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Ebio Notes

by: Lauren Notetaker

Ebio Notes EBIO 1010 - 02

Lauren Notetaker
University of Louisiana at Lafayette
GPA 4.0

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these notes cover march 30 and april 1
Evolutionary Biology
Bruce Fleury
Class Notes
EBIO, notes
25 ?




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This 15 page Class Notes was uploaded by Lauren Notetaker on Friday April 1, 2016. The Class Notes belongs to EBIO 1010 - 02 at Tulane University taught by Bruce Fleury in Spring 2016. Since its upload, it has received 17 views. For similar materials see Evolutionary Biology in Science at Tulane University.

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Date Created: 04/01/16
Kingdom Plantae Plants are more like us than you might think Superficially, they look nothing like us There are fundamental differences between plant and animal cells There are fundamental differences in the way plant and animal bodies are designed Animals are very different from one another The basic structural design of plants, however, is remarkably consistent Plants differ mainly in subtle aspects of their metabolic chemistry Like animals, plants are descended from the protists Unlike animals, however, plants evolved from autotrophic protists So plants have a slightly different set of priorities - they don’t need to worry about where there next meal is coming from All multicellular organisms share a common set of evolutionary problems. 
 The differences we see between them result from the different evolutionary strategies they have used to solve those problems know how to be a plant! Three fundamental modes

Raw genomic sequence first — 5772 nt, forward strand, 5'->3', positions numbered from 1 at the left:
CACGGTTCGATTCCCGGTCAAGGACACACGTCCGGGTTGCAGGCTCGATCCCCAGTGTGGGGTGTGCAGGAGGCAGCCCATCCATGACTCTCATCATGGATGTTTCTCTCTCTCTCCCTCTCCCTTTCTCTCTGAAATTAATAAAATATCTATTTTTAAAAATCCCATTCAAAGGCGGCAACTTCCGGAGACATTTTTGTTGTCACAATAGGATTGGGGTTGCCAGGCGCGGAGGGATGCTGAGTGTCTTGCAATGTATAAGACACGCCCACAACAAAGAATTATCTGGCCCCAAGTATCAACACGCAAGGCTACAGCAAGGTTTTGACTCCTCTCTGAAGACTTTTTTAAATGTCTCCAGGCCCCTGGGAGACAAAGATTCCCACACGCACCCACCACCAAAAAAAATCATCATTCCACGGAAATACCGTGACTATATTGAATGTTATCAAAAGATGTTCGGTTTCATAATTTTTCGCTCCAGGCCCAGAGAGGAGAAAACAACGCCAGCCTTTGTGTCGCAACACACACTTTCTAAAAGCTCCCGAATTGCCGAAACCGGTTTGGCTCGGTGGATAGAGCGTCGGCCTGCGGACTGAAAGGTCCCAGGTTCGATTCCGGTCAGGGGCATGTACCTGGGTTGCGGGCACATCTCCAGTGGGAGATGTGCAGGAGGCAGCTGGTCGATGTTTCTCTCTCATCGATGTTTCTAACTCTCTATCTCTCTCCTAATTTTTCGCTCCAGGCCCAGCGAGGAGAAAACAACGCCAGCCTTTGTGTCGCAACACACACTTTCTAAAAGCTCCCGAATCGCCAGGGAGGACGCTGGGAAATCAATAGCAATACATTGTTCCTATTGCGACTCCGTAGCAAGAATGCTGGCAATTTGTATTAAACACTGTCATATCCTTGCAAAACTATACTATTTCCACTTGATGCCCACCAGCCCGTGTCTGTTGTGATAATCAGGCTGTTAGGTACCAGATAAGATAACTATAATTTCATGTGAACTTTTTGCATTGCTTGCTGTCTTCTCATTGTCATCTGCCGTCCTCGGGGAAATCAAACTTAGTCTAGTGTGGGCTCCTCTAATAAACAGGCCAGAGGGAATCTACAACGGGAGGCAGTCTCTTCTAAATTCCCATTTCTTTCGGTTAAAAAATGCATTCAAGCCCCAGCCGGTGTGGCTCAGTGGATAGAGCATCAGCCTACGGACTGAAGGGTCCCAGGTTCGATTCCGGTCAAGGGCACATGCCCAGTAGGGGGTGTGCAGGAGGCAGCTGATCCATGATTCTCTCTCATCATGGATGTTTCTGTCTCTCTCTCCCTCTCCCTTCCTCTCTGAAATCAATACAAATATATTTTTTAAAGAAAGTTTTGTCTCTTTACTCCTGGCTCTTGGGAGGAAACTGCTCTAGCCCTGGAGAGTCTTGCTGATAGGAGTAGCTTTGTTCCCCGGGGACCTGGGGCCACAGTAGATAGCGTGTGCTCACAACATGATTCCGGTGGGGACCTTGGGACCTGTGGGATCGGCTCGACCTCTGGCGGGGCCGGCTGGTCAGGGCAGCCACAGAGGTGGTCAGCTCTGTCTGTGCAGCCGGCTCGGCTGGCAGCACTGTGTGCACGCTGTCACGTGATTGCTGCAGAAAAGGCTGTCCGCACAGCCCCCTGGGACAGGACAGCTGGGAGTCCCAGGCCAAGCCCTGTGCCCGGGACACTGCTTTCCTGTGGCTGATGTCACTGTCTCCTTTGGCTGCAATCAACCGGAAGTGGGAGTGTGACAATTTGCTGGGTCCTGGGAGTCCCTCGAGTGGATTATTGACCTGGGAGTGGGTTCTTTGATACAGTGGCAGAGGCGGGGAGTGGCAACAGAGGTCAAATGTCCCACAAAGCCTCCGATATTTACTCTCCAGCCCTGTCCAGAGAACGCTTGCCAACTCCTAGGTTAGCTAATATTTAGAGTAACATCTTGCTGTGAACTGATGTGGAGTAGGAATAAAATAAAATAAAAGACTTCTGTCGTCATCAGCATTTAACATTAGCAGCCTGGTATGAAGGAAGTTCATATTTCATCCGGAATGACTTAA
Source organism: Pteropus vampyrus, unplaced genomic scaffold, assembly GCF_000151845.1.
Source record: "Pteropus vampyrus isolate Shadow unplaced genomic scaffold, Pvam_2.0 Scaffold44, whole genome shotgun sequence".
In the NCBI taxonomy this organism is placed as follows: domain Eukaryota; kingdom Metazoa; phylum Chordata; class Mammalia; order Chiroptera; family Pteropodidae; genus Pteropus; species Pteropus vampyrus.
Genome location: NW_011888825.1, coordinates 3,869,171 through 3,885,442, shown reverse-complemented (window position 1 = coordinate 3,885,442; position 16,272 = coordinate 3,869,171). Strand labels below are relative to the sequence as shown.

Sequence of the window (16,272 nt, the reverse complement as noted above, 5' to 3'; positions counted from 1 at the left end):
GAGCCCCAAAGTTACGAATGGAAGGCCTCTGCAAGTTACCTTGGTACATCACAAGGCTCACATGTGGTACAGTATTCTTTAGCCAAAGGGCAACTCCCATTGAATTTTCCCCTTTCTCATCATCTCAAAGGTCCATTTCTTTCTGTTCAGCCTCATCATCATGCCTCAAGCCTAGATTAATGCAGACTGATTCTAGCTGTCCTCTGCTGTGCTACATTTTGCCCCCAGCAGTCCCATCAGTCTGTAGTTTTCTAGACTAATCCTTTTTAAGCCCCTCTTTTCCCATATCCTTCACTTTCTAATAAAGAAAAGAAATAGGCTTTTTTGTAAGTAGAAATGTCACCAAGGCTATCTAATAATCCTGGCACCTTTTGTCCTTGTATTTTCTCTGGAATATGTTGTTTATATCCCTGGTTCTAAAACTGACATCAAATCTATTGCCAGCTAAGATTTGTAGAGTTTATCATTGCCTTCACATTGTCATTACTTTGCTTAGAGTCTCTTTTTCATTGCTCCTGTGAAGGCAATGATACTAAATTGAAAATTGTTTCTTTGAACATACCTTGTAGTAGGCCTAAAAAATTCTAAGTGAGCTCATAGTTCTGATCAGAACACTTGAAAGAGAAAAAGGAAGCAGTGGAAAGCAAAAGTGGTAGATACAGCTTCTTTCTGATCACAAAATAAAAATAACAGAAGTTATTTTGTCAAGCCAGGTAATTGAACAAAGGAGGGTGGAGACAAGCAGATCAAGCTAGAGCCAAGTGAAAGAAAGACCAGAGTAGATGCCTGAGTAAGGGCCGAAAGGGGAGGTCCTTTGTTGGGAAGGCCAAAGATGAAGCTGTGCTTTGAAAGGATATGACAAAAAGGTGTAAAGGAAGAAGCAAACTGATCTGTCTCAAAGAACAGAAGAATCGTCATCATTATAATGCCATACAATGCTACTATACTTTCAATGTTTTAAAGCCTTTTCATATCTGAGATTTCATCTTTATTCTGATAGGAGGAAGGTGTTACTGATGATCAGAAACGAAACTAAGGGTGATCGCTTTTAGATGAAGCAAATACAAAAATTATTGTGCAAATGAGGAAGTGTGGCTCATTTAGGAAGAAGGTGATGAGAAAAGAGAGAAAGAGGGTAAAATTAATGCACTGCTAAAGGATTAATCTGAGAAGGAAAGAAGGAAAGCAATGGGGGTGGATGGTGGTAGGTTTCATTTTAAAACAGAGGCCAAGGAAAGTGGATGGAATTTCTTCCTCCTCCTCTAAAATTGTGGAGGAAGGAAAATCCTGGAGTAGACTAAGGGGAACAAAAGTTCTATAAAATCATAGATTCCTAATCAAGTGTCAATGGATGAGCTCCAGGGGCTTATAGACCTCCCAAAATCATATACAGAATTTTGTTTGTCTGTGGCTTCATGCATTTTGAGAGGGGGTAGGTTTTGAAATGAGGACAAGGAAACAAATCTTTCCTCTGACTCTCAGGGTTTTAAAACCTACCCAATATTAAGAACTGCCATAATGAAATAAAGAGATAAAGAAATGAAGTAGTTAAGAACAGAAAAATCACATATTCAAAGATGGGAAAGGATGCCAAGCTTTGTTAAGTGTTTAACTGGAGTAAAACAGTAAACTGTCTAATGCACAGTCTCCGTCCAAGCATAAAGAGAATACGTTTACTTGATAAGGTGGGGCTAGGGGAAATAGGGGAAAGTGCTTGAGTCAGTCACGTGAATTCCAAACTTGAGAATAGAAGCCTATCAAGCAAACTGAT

of existence Sessile (Attached) or Motile Aquatic or Terrestrial Small or Large Sessile (Attached) or Motile Plants are all sessile organisms (tumbleweeds to the contrary) Like sessile animals, plants can stay in one place and feed Like sessile animals, plants need no central nervous system, or any nerves at all for that matter, mostly chemical response to stimuli Problem: Can’t escape danger Solution: Defend yourself (thorns, chemicals) Problem: How to reach your mates? Solution Motile sperm Problem: How to disperse your young? Solution: Motile dispersal stage (spores, seeds) Primitive plants are dispersed by spores Spores are haploid cells that can develop directly into adult plants Plant spores are protected by an outer layer of sporopollenin, a tough biopolymer that prevents dessication and other hazards Spores are incredibly small and light, easily dispersed by wind, water, animals Higher plants evolved seeds Seeds are protected by a tough seed coat Seeds are dispersed by wind, water, animals Fruits attract animals to disperse seeds Problems: Can’t escape danger How to reach your mates? How to disperse your young? Solutions: Defend yourself (thorns etc.) Motile sperm Motile dispersal stage (spores, seeds) Aquatic or Terrestrial Like animals, plants made the transition to land early in their evolutionary history But plants got there first! First land plants ~ 430 - 450 mya, looked more like upright algae, no roots, stems, or leaves Plants reshaped the surface of the Earth, preparing it for the subsequent invasion of animals (~ 350 - 400 mya) Roots of first plants held the soil in place Their organic remains created fertile soil, rich in organic materials for bacteria, fungi, invertebrates Plants provide shelter for animals from bad weather and predators Plants provide safe places for animals to build nests, and raise your young Most important producers in almost all ecosystems - a primary source of animal food Transition posed new problems that both plants and animals had to solve Solutions to these problems required a radically different set of evolutionary adaptations Problems posed by the transition from water to land Desiccation Gravity Excretion Desiccation Problem: Tissues dry out More serious problem for plants Plant tissue is cheaper to build, most of the center of the plant cell is filled with water Water is an essential ingredient in photosynthesis Remember photosynthesis? *Spores and seeds keep embryos from drying out before they can germinate *Sexual structures encased in a jacket of protective cells to keep them from drying up - antheridia and archegonia Problem: Tissues dry out Solution: Develop a protective epidermis – cover it with a waxy cuticle, bark Protect embryos (spores, seeds) Problem: Need moisture to exchange gases Solution: Cuticle keeps moisture inside - but now you need breathing holes through the cuticle to exchange gases (stomata/guard cells) Problem: Can no longer rely on external fertilization in water Solution: Internal fertilization - sperm swims to the egg, pollen grain flies through the air Primitive plants, like green algae, have motile sperm, sperm must swim to the egg Primitive plants (mosses, ferns) are restricted to moist environments Seed plants rely on pollen grain (= airborne sperm), carried by wind, animals Problems: Tissues dry out Need moisture to exchange gases Can no longer rely on external fertilization in water Solutions: Develop a protective layer of epidermal cells – cuticle, bark Protect embryos (spores, seeds) and sexual structures Keep moist surfaces inside (breathing holes) Internal fertilization, motile gametes